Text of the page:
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NEW YORK, May 10, (AP): “A Strange Loop,” Michael R. Jackson’s critically cheered theater metajourney earned a leading 11 Tony Award nominations Monday as Broadway joined the national discussion of race by embracing an envelope-pushing Black-written and Black-led musical. Jackson’s 2020 Pulitzer Prize drama winner about a Black gay man writing a show about a Black gay man earned nods for best musical, best leading man in newcomer Jaquel Spivey and best featured actress for L Morgan Lee, who becomes the first openly transgender performer to be nominated for a Tony Award. The show also was nominated for scenic design, lighting, sound, orchestrations, Stephen Brackett’s direction and John- Andrew Morrison for featured actor. “I hoped my collaborators would be acknowledged. That actually, in a weird way, was much more exciting to me,” Jackson told The Associated Press. “Even if we hadn’t gotten any nominations, I would have been disappointed, but I also would have known how powerful the show has been resonating with people.” Playwright Lynn Nottage had two reasons to smile Monday morning: Her book for the Michael Jackson musical “MJ” was nominated for best book and her play “Clyde’s” got a nod for best play.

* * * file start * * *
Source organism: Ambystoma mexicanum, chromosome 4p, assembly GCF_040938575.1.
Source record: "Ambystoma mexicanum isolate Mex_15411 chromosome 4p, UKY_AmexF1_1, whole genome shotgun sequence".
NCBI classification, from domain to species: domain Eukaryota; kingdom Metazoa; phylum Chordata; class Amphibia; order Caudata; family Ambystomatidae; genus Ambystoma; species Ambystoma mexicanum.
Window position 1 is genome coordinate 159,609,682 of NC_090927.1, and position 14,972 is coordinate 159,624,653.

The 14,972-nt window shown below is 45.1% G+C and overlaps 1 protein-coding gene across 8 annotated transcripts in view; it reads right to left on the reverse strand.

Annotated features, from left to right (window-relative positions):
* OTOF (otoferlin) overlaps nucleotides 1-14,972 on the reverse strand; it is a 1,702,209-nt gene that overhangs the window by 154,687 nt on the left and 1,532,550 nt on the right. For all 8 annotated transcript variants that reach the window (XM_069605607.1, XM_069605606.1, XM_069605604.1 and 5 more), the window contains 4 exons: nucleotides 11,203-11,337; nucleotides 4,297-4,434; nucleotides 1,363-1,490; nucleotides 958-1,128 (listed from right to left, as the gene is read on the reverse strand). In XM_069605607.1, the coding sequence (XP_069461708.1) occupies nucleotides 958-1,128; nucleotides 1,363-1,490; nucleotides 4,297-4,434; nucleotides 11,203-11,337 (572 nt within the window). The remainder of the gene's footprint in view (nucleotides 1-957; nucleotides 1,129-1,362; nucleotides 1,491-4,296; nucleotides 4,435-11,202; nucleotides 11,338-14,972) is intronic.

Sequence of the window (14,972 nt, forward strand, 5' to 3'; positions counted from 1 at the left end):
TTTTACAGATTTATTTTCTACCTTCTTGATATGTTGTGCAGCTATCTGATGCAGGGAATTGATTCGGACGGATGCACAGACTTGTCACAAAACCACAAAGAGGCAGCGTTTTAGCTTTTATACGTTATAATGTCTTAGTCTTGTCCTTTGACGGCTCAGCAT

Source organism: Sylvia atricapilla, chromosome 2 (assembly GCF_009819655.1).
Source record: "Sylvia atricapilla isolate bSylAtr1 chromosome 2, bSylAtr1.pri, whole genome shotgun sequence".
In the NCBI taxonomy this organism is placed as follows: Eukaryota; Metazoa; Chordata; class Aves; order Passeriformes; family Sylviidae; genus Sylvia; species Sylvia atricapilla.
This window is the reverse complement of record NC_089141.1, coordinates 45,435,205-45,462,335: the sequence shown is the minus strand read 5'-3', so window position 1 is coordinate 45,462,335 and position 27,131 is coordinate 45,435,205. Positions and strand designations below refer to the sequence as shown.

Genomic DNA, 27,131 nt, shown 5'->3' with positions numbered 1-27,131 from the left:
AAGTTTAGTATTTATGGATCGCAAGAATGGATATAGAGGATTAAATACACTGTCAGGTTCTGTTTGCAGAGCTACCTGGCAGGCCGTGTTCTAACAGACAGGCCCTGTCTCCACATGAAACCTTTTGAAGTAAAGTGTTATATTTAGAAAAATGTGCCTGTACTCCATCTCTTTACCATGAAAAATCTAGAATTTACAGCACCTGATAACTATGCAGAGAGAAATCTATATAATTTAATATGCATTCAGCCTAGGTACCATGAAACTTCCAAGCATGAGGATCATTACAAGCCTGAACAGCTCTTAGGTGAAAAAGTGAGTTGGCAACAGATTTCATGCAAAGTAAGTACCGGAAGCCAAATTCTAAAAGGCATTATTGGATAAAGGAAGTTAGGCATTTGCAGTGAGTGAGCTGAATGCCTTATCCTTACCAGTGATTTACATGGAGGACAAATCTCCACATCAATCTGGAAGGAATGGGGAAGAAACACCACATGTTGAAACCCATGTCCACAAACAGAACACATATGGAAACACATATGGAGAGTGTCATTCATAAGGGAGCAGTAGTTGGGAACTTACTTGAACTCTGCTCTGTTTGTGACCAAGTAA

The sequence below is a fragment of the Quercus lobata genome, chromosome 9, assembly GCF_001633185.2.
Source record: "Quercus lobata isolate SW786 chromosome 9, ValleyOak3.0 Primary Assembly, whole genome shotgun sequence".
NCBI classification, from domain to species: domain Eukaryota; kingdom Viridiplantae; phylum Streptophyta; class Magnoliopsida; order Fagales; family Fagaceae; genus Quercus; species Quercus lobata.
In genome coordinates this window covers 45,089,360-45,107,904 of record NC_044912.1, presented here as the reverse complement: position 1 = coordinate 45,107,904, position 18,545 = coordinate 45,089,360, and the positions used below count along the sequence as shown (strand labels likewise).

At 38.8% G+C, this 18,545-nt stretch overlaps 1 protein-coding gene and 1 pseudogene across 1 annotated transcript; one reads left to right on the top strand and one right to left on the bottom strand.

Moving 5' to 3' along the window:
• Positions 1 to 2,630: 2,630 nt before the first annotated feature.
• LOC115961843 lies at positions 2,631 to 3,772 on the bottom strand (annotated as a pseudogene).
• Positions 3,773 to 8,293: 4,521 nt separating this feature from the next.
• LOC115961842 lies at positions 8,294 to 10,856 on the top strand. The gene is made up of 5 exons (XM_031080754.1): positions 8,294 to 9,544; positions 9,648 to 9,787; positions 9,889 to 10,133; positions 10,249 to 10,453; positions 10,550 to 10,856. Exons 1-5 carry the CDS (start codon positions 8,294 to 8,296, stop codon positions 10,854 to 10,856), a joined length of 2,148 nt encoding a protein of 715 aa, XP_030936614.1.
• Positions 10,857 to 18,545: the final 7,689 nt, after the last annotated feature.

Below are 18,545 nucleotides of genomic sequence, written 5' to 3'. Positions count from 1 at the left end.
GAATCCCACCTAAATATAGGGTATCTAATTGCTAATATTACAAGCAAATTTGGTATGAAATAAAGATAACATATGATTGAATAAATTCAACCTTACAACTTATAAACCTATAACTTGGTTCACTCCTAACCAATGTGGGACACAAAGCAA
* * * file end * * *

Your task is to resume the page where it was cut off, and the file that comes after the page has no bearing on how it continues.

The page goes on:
“This has been a historic season for a multitude of reasons. There’s been a diversity of Black voices on Broadway in unprecedented numbers. Theater came back after being dark for almost two years and we made art while facing down COVID. And so this feels particularly good given all of the circumstances,” Nottage said. Jesse Tyler Ferguson of “Modern Family” fame got a nomination for “Take Me Out,” as did Jesse Williams, the “Grey’s Anatomy” star making his Broadway debut. Williams thanked the audience for coming with him on a complex ride. “This is my first time having this experience in the box, having experience on stage, and that fellowship, that dynamic, that partnership, that reliance we have with each other, that interplay with the audience is critical and something new to me. So it’s a thrilling ride,” Williams said.